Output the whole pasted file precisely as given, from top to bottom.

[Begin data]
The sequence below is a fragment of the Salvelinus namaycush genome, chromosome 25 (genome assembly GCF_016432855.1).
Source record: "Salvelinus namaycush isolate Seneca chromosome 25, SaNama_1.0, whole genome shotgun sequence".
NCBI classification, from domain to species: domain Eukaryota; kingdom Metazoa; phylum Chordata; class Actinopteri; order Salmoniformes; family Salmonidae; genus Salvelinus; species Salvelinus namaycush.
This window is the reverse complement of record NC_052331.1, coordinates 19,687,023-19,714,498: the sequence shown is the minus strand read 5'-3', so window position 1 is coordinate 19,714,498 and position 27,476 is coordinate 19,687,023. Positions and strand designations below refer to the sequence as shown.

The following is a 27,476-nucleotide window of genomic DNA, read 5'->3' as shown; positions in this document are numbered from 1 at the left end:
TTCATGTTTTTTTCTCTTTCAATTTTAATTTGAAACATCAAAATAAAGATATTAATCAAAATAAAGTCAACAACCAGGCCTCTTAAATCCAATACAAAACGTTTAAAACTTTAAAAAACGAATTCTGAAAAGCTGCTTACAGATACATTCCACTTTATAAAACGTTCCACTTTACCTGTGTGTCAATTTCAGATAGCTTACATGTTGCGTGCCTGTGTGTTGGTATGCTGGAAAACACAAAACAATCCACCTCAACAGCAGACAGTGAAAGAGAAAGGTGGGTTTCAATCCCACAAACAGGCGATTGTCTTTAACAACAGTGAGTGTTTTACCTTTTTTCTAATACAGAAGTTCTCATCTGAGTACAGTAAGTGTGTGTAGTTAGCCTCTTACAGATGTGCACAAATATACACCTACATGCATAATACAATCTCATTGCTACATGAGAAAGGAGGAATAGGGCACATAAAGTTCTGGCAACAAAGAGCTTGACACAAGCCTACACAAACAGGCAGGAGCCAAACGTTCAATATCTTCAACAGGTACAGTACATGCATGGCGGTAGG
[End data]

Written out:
The sequence below is a fragment of the Salvelinus namaycush genome, chromosome 25 (genome assembly GCF_016432855.1).
Source record: "Salvelinus namaycush isolate Seneca chromosome 25, SaNama_1.0, whole genome shotgun sequence".
NCBI classification, from domain to species: domain Eukaryota; kingdom Metazoa; phylum Chordata; class Actinopteri; order Salmoniformes; family Salmonidae; genus Salvelinus; species Salvelinus namaycush.
This window is the reverse complement of record NC_052331.1, coordinates 19,687,023-19,714,498: the sequence shown is the minus strand read 5'-3', so window position 1 is coordinate 19,714,498 and position 27,476 is coordinate 19,687,023. Positions and strand designations below refer to the sequence as shown.

The following is a 27,476-nucleotide window of genomic DNA, read 5'->3' as shown; positions in this document are numbered from 1 at the left end:
TTCATGTTTTTTTCTCTTTCAATTTTAATTTGAAACATCAAAATAAAGATATTAATCAAAATAAAGTCAACAACCAGGCCTCTTAAATCCAATACAAAACGTTTAAAACTTTAAAAAACGAATTCTGAAAAGCTGCTTACAGATACATTCCACTTTATAAAACGTTCCACTTTACCTGTGTGTCAATTTCAGATAGCTTACATGTTGCGTGCCTGTGTGTTGGTATGCTGGAAAACACAAAACAATCCACCTCAACAGCAGACAGTGAAAGAGAAAGGTGGGTTTCAATCCCACAAACAGGCGATTGTCTTTAACAACAGTGAGTGTTTTACCTTTTTTCTAATACAGAAGTTCTCATCTGAGTACAGTAAGTGTGTGTAGTTAGCCTCTTACAGATGTGCACAAATATACACCTACATGCATAATACAATCTCATTGCTACATGAGAAAGGAGGAATAGGGCACATAAAGTTCTGGCAACAAAGAGCTTGACACAAGCCTACACAAACAGGCAGGAGCCAAACGTTCAATATCTTCAACAGGTACAGTACATGCATGGCGGTAGG